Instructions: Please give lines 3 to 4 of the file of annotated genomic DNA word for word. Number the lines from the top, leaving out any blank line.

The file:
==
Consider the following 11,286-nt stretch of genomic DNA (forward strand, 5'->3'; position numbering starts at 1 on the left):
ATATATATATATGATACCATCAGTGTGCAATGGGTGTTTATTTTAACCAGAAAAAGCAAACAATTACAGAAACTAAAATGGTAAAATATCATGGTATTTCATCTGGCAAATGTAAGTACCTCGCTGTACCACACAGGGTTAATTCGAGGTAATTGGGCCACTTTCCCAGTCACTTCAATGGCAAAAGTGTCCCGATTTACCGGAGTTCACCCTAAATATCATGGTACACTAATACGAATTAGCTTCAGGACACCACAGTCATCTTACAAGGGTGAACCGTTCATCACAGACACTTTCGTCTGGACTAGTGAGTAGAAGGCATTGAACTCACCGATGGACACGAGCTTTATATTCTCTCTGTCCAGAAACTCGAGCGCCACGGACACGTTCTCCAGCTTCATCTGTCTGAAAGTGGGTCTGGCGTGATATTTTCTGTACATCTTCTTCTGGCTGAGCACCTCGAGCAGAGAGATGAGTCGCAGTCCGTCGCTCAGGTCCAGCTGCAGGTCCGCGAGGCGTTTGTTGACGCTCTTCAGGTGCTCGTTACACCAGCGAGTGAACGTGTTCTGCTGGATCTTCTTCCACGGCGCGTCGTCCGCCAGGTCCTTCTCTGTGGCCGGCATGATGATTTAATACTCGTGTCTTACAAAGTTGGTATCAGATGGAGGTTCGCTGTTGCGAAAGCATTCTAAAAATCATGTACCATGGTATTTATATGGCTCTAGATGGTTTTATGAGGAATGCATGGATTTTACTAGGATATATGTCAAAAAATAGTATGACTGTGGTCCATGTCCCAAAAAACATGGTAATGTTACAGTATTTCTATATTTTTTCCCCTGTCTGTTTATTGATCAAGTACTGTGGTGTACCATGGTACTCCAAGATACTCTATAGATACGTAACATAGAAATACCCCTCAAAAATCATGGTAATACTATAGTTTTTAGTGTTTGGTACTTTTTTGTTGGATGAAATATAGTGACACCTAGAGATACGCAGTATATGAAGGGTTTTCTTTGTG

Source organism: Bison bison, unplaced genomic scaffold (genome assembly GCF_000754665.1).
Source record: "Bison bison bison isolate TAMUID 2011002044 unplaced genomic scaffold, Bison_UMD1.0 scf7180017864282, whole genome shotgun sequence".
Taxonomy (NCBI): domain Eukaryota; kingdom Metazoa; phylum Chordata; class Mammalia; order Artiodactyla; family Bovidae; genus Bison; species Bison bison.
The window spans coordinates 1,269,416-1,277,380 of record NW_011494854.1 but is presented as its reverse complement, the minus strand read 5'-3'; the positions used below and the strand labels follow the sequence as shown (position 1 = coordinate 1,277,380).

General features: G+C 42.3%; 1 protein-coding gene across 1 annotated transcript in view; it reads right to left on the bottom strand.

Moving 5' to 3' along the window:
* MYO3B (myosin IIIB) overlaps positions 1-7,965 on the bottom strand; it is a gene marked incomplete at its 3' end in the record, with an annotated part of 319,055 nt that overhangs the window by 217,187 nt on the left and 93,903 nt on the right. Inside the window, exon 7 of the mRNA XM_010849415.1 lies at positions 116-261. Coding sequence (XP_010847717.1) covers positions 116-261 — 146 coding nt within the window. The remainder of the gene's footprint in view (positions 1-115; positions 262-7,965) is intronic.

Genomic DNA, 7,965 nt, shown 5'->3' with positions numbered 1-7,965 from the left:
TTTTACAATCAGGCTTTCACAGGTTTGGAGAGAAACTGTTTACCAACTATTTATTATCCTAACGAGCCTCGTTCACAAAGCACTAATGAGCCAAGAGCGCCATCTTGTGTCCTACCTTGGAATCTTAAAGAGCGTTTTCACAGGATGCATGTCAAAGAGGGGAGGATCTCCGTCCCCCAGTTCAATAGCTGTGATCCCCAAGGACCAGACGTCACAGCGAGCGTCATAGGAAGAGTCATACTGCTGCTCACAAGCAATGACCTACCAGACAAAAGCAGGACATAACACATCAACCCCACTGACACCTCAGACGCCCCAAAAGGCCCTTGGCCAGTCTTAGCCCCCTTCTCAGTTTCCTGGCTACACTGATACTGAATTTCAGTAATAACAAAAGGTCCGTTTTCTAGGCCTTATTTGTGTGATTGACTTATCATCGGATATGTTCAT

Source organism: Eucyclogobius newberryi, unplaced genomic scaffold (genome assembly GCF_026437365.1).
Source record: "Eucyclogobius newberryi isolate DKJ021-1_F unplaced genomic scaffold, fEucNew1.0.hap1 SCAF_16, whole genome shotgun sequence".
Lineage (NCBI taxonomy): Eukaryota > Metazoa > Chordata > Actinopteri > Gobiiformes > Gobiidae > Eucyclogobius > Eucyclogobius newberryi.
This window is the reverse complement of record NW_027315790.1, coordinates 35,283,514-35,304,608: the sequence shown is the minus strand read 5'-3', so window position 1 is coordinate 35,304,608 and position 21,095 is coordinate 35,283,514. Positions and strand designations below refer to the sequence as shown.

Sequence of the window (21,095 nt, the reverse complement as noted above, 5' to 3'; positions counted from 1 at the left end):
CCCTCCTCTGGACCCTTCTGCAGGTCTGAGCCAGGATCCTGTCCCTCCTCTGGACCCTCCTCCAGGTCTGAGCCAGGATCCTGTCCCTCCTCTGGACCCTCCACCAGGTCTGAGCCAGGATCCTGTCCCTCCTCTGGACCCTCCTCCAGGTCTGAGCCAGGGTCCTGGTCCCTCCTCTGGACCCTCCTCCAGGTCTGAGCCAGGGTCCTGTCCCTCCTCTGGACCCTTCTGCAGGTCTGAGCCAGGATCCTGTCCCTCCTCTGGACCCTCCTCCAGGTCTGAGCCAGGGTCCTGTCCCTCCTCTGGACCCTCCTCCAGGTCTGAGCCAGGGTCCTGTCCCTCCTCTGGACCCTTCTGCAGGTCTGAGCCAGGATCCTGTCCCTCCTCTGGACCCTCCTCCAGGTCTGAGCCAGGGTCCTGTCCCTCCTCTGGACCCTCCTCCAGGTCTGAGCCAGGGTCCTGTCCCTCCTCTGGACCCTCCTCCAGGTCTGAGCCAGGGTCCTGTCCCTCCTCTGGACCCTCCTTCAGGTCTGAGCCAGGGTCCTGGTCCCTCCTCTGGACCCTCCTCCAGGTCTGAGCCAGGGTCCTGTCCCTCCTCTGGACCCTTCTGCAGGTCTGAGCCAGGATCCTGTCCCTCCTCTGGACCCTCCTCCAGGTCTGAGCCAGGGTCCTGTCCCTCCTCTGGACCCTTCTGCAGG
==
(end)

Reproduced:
Source organism: Bison bison, unplaced genomic scaffold (genome assembly GCF_000754665.1).
Source record: "Bison bison bison isolate TAMUID 2011002044 unplaced genomic scaffold, Bison_UMD1.0 scf7180017864282, whole genome shotgun sequence".